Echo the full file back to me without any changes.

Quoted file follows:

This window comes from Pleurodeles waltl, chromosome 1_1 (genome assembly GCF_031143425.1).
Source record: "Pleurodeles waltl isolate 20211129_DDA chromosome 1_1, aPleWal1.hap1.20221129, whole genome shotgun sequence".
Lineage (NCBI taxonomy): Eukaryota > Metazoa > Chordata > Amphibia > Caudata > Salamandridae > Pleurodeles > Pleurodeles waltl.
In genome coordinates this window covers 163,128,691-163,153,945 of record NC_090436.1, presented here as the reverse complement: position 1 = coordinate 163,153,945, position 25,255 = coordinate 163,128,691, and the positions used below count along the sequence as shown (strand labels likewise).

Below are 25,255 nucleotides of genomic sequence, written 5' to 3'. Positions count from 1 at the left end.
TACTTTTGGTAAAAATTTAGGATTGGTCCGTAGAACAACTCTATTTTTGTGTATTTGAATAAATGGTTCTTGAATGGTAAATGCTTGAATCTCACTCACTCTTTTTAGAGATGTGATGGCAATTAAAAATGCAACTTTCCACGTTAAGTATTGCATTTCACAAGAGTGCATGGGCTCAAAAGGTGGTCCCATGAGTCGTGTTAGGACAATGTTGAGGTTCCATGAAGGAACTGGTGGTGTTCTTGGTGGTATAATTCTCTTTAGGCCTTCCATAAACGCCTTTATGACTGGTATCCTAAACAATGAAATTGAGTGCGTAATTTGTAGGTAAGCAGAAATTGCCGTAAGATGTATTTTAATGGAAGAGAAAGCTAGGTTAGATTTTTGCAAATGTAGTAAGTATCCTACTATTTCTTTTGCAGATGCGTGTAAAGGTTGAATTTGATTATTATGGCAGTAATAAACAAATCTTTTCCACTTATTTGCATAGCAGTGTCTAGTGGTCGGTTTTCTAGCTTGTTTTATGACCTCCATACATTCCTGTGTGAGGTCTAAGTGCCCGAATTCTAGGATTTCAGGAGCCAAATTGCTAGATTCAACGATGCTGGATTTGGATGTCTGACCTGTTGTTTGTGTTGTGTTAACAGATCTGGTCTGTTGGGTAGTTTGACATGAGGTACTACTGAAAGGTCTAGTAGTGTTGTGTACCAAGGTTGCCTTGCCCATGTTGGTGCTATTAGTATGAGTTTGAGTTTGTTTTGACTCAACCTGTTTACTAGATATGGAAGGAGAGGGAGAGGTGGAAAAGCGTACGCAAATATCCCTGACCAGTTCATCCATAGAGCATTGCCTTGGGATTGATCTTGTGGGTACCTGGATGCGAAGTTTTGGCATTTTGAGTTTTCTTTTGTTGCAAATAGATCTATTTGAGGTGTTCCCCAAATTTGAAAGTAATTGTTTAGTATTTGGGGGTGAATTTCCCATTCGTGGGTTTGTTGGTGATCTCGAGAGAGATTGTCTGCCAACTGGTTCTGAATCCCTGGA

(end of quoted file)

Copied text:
This window comes from Pleurodeles waltl, chromosome 1_1 (genome assembly GCF_031143425.1).
Source record: "Pleurodeles waltl isolate 20211129_DDA chromosome 1_1, aPleWal1.hap1.20221129, whole genome shotgun sequence".
Lineage (NCBI taxonomy): Eukaryota > Metazoa > Chordata > Amphibia > Caudata > Salamandridae > Pleurodeles > Pleurodeles waltl.
In genome coordinates this window covers 163,128,691-163,153,945 of record NC_090436.1, presented here as the reverse complement: position 1 = coordinate 163,153,945, position 25,255 = coordinate 163,128,691, and the positions used below count along the sequence as shown (strand labels likewise).

Below are 25,255 nucleotides of genomic sequence, written 5' to 3'. Positions count from 1 at the left end.
TACTTTTGGTAAAAATTTAGGATTGGTCCGTAGAACAACTCTATTTTTGTGTATTTGAATAAATGGTTCTTGAATGGTAAATGCTTGAATCTCACTCACTCTTTTTAGAGATGTGATGGCAATTAAAAATGCAACTTTCCACGTTAAGTATTGCATTTCACAAGAGTGCATGGGCTCAAAAGGTGGTCCCATGAGTCGTGTTAGGACAATGTTGAGGTTCCATGAAGGAACTGGTGGTGTTCTTGGTGGTATAATTCTCTTTAGGCCTTCCATAAACGCCTTTATGACTGGTATCCTAAACAATGAAATTGAGTGCGTAATTTGTAGGTAAGCAGAAATTGCCGTAAGATGTATTTTAATGGAAGAGAAAGCTAGGTTAGATTTTTGCAAATGTAGTAAGTATCCTACTATTTCTTTTGCAGATGCGTGTAAAGGTTGAATTTGATTATTATGGCAGTAATAAACAAATCTTTTCCACTTATTTGCATAGCAGTGTCTAGTGGTCGGTTTTCTAGCTTGTTTTATGACCTCCATACATTCCTGTGTGAGGTCTAAGTGCCCGAATTCTAGGATTTCAGGAGCCAAATTGCTAGATTCAACGATGCTGGATTTGGATGTCTGACCTGTTGTTTGTGTTGTGTTAACAGATCTGGTCTGTTGGGTAGTTTGACATGAGGTACTACTGAAAGGTCTAGTAGTGTTGTGTACCAAGGTTGCCTTGCCCATGTTGGTGCTATTAGTATGAGTTTGAGTTTGTTTTGACTCAACCTGTTTACTAGATATGGAAGGAGAGGGAGAGGTGGAAAAGCGTACGCAAATATCCCTGACCAGTTCATCCATAGAGCATTGCCTTGGGATTGATCTTGTGGGTACCTGGATGCGAAGTTTTGGCATTTTGAGTTTTCTTTTGTTGCAAATAGATCTATTTGAGGTGTTCCCCAAATTTGAAAGTAATTGTTTAGTATTTGGGGGTGAATTTCCCATTCGTGGGTTTGTTGGTGATCTCGAGAGAGATTGTCTGCCAACTGGTTCTGAATCCCTGGA